One Orror switch retails for $199 on the company’s website, while the starter pack includes three switches for $540. The even bigger home pack with six Orro switches costs $949.

In terms of SAD, a common recommended treatment is light therapy with lamps or light boxes designed to give off a bright light that mimics natural light.

Similarly, light therapy is a treatment often recommended to combat symptoms of SAD. The idea behind it, the National Institute of Mental Health says, is to replace the diminished sunshine during the fall and winter months with daily exposure to bright, artificial light. Symptoms can be reduced by sitting in front of a light box or therapy lamp first thing in the morning on a daily basis in the winter for 20 minutes to an hour at a time. Typical light boxes filter out ultraviolet light and emit 10,000 lux (a measure of light intensity) of white fluorescent light about 20 times greater than ordinary indoor lighting.


Basic light boxes and therapy lamps start around $35 on Amazon, with the prices increasing up to more than $100 depending on the light’s lifetime, size, number of settings and adjustability.

Through a grant from the Essentia Health-St. Joseph’s Foundation, the Brainerd Public Library has three light therapy boxes available for public use while at the library.

For parents with young kids who might get confused about their sleep schedules during daylight saving time -- or who need assistance with sleep training in general -- specialty clocks, usually called toddler clocks or sleep training clocks, can help kids know when they can get up or if they should stay in bed. For those with kids who might wake up at the crack of dawn when mom and dad want to sleep in a little longer, some clocks can be set to glow a specific color, like bright green, at a certain time. Set the clock to glow at 6 a.m., and kids know they should stay in bed -- or at least their rooms -- until that specified time.

The LittleHippo Mella Ready to Rise Children’s clock, priced at $49.99 on Amazon, has a setting that will make it glow yellow half an hour before the actual alarm to let kids know they can play quietly in their room. When it turns green shows a smiley face, then it’s OK to come out of the bedroom.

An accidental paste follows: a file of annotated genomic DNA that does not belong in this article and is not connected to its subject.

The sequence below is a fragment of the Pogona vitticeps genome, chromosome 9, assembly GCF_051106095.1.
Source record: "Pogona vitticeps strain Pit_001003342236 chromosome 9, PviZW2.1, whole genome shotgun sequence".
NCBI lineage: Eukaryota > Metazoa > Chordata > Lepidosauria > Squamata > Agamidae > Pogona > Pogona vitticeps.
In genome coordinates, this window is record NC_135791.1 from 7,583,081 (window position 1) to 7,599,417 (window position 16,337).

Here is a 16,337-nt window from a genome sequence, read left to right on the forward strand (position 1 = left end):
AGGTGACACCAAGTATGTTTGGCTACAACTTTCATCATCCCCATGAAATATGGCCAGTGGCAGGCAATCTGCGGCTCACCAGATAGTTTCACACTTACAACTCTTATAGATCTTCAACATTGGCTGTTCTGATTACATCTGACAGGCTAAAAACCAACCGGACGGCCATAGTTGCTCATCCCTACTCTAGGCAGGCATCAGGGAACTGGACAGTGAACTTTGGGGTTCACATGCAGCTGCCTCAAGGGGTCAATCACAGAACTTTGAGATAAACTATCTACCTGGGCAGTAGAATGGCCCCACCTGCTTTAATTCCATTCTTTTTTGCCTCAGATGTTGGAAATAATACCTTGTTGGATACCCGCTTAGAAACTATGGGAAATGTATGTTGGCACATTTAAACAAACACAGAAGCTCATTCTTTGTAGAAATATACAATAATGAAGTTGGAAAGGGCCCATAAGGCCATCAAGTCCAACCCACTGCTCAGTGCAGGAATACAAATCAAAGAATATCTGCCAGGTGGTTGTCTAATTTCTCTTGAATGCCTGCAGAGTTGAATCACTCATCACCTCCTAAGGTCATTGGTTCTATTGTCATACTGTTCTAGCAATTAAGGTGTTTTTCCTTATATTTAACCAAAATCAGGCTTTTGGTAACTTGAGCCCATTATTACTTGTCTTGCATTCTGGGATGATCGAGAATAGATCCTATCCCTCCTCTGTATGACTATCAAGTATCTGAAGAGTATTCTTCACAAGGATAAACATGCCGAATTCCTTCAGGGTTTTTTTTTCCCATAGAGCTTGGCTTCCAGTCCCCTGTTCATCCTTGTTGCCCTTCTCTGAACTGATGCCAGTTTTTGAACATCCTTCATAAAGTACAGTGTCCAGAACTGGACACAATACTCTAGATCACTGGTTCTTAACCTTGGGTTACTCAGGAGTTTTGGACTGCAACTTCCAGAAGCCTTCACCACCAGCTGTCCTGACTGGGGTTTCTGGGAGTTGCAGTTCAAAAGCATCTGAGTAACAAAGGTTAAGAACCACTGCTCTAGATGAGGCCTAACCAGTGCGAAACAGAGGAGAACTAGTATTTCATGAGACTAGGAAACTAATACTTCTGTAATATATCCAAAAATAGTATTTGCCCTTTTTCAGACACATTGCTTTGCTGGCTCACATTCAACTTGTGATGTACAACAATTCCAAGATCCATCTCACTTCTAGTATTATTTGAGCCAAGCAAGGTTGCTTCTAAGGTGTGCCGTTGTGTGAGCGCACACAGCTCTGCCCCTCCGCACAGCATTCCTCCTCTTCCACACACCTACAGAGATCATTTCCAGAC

My sister and brother-in-law have used this method with their kids, and it has worked pretty well for them. The kids know not to leave their room before the numbers on the clock light up in a bright green, even if they’re not old enough to read the numbers.

These clocks can be especially helpful right after daylight saving time when the sunrise happens an hour earlier, so kids might think it’s later than it is.

Hopefully some of these hacks will help when dealing with that pesky time change and the lack of sunlight in the coming months.

Of course, a simple therapy light might not be enough for those suffering with symptoms of SAD, so anyone experiencing those winter depression seasons should talk to their doctor about other treatments.


But for those with more mild winter blues, maybe try a therapy lamp, explore the world of smart lighting and, if all else fails, bundle up and head outside for some time in the natural light despite the cold.

Related Topics: TECHNOLOGY
Theresa Bourke started working at the Dispatch in July 2018, covering Brainerd city government and area education, including Brainerd Public Schools and Central Lakes College.